Companies with moderate risks might have larger amounts of data on customers, but may not necessarily store highly sensitive customer information. A moderate-risk company might be a retail store that accepts credit card transactions in their store. These types of companies will have higher premiums than low-risk companies.

High-risk companies have the largest chance of experiencing a data breach and, as such, will have to pay the highest premiums for their cyber insurance. A high-risk company is usually one that stores a large amount of confidential data on its customers. For example, a hospital or financial institution will have much more sensitive customer information than a retail store

The highest tier of risk would be companies that store sensitive information such as social security numbers, dates of birth, or other financial or personal information. Examples include professional services organizations such as accountants, medical offices, and apartment buildings. These companies would pay the highest premiums for their cyber insurance.

Cyber insurance premiums also vary depending on the amount of coverage that a company purchases. The more coverage a company buys, the higher the premium will be. For example, a company that purchases $5 million in coverage will pay a higher premium than a company that only purchases $1 million in coverage.

In order to get an accurate picture of how business size and type affect cyber insurance costs, it is best to get quotes from a few different insurance companies. Cyber insurance rates can vary greatly from one insurer to the next, so it’s important to compare prices and coverage before purchasing a policy.

How does the number of sensitive records affect cyber insurance costs?

In addition to the revenue, size, and type of business, many insurers will ask for the number of sensitive records stored by an organization, as well as the number of financial or credit card transactions processed by your company. Usually, the higher the number of sensitive records or financial transactions stored, the higher your company’s insurance premiums will be.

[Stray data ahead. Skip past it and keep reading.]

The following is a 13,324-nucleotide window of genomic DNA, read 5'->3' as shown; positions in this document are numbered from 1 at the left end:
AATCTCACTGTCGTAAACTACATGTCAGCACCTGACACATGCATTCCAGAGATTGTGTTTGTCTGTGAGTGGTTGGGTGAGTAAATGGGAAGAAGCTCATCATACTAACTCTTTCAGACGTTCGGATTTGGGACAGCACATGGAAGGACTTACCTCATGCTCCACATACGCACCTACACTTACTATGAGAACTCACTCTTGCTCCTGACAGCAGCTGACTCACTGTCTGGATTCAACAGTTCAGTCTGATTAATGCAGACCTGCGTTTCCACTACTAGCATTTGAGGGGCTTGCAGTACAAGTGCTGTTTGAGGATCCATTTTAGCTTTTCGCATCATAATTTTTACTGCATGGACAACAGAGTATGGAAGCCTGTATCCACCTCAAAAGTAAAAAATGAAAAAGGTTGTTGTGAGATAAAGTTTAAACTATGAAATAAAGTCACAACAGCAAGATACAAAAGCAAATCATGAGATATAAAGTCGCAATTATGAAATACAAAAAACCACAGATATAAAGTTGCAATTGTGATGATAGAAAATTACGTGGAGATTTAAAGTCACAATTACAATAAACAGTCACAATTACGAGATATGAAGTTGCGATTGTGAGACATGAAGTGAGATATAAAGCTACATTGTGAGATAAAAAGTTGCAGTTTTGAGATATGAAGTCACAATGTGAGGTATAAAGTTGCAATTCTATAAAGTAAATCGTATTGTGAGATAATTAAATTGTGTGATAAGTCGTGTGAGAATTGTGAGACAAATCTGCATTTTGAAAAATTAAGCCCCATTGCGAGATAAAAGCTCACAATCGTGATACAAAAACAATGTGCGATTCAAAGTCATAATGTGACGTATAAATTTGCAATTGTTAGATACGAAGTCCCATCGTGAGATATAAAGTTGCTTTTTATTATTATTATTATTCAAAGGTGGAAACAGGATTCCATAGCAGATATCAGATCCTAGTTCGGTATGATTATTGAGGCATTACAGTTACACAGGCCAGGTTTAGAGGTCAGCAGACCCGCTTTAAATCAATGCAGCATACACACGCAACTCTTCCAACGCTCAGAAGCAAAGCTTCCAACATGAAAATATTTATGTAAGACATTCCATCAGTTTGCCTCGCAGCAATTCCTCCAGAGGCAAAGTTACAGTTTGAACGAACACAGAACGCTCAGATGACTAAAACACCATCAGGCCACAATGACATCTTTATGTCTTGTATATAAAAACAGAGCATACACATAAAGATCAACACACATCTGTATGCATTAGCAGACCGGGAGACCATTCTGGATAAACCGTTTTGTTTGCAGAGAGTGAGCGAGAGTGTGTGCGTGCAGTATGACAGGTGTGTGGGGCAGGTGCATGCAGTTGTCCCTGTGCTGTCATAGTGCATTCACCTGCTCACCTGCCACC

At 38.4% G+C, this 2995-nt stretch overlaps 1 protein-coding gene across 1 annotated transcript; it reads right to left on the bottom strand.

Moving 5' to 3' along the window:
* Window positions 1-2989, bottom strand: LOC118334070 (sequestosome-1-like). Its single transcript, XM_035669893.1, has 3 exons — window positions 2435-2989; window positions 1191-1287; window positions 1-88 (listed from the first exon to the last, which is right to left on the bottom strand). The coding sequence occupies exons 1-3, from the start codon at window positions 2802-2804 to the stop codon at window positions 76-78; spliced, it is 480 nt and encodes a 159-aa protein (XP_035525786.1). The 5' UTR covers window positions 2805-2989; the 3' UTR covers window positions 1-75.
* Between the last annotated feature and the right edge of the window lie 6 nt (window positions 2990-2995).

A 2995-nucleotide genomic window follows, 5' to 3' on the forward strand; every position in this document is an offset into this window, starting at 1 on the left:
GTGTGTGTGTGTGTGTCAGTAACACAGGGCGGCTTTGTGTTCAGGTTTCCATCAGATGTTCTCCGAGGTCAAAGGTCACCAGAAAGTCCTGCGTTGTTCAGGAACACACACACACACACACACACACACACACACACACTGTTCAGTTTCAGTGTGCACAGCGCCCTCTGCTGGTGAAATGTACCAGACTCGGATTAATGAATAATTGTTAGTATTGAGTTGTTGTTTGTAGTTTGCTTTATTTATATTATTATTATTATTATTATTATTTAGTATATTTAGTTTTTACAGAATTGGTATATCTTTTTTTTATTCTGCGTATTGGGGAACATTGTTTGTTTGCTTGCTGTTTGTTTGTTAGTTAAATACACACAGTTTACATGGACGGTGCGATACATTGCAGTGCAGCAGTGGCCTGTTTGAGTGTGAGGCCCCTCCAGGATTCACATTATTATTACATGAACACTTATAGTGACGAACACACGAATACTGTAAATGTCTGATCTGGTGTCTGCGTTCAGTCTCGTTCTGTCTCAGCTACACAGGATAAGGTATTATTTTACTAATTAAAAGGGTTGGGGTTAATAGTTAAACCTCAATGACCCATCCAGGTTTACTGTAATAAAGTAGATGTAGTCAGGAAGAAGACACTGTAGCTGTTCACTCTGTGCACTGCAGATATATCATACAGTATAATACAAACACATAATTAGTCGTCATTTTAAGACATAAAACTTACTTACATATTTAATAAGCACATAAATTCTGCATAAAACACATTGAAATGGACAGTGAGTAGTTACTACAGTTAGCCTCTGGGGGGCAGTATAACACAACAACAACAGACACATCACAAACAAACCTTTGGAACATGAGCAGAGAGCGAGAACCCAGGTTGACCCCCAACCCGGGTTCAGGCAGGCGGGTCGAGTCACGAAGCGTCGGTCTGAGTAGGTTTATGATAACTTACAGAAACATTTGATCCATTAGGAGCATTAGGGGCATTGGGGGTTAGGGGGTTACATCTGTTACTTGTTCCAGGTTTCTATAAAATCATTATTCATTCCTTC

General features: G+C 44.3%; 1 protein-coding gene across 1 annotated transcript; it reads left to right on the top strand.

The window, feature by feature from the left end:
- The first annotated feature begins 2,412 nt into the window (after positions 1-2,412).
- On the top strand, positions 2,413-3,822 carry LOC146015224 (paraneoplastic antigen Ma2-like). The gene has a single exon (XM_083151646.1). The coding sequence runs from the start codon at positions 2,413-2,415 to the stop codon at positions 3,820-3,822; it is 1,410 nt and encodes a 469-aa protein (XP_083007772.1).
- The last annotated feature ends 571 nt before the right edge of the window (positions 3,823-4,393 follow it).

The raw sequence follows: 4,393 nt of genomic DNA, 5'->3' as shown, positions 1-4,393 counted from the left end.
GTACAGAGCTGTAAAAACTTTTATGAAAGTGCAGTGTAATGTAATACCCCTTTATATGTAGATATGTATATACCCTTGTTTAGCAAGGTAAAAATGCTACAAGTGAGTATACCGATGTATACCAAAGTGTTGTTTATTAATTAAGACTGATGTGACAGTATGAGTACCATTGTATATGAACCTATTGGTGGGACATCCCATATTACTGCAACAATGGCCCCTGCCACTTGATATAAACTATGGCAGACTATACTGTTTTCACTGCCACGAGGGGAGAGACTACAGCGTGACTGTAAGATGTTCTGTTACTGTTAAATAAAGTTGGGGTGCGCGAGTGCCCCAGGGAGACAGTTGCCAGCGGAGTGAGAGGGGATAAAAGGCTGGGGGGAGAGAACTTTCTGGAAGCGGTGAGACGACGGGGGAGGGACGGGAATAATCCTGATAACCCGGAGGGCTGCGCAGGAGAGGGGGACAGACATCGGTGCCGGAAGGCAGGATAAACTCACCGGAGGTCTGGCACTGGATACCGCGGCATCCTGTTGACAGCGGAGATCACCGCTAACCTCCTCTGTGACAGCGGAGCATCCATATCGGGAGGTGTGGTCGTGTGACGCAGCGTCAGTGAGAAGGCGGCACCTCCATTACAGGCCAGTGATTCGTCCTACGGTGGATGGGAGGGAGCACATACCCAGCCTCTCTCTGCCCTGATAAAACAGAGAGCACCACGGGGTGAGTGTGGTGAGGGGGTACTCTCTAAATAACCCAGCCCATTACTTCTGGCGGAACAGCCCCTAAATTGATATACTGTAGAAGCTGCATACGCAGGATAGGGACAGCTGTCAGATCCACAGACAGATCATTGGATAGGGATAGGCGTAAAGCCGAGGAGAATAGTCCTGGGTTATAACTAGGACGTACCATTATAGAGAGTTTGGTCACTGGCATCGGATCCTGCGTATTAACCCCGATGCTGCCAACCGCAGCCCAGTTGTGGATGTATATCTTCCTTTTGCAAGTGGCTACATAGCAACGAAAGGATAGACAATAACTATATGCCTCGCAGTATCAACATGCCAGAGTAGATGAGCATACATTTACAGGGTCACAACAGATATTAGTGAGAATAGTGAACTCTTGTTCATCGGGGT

What are some of the most common cyber insurance claims?

There are a few types of claims that seem to be more common than others in the world of cyber insurance. These types of claim can be very costly, as they can often take a long time for a company to get its systems back up and running. Common claims include data loss or theft, cyber extortion, and denial of service attacks. Other examples include:

First-party coverage: This type of coverage provides protection for your organization in the event of a data breach or cyber attack, covering expenses such as notifying customers of a breach, providing credit monitoring services, and public relations expenses.

Third-party coverage: This type of coverage protects your organization from claims made by other parties in the event that your company is responsible for a data breach or cyber attack. This could include damages paid to customers or clients, as well as expenses related to a court case or settlement.

Cyber extortion: This type of coverage can provide protection in the event that your organization is the victim of a ransomware attack or other type of cyber extortion. It can help cover the costs of paying a ransom, as well as expenses related to restoring systems and data.

Business interruption: This type of coverage can help protect your organization in the event that business operations are disrupted due to a cyber attack. It can help cover lost revenue as well as expenses related to restarting operations.

How do security measures affect cyber insurance costs?

When applying for cyber insurance, many insurance companies will ask you to complete an assessment of your company’s existing security measures. The more security measures your company has put into place, the lower the insurance premiums for cyber insurance will be.

Some of the security measures that your company could take include hardware and software network security, data loss prevention procedures, multi-factor authentication, and encryption. Insurance companies also are interested in whether your company patches software vulnerabilities on a regular basis, and also whether your company uses third-party firms for security assessments and audits. Other steps your company could take include encrypting data and monitoring vendors who have access to your computers and data systems.

What are the most frequent cyber insurance claims?

The most frequent causes of cyber insurance claims are hacking, ransomware, phishing, and employee negligence. Having cyber insurance can protect your business against the financial consequences of some of these attacks.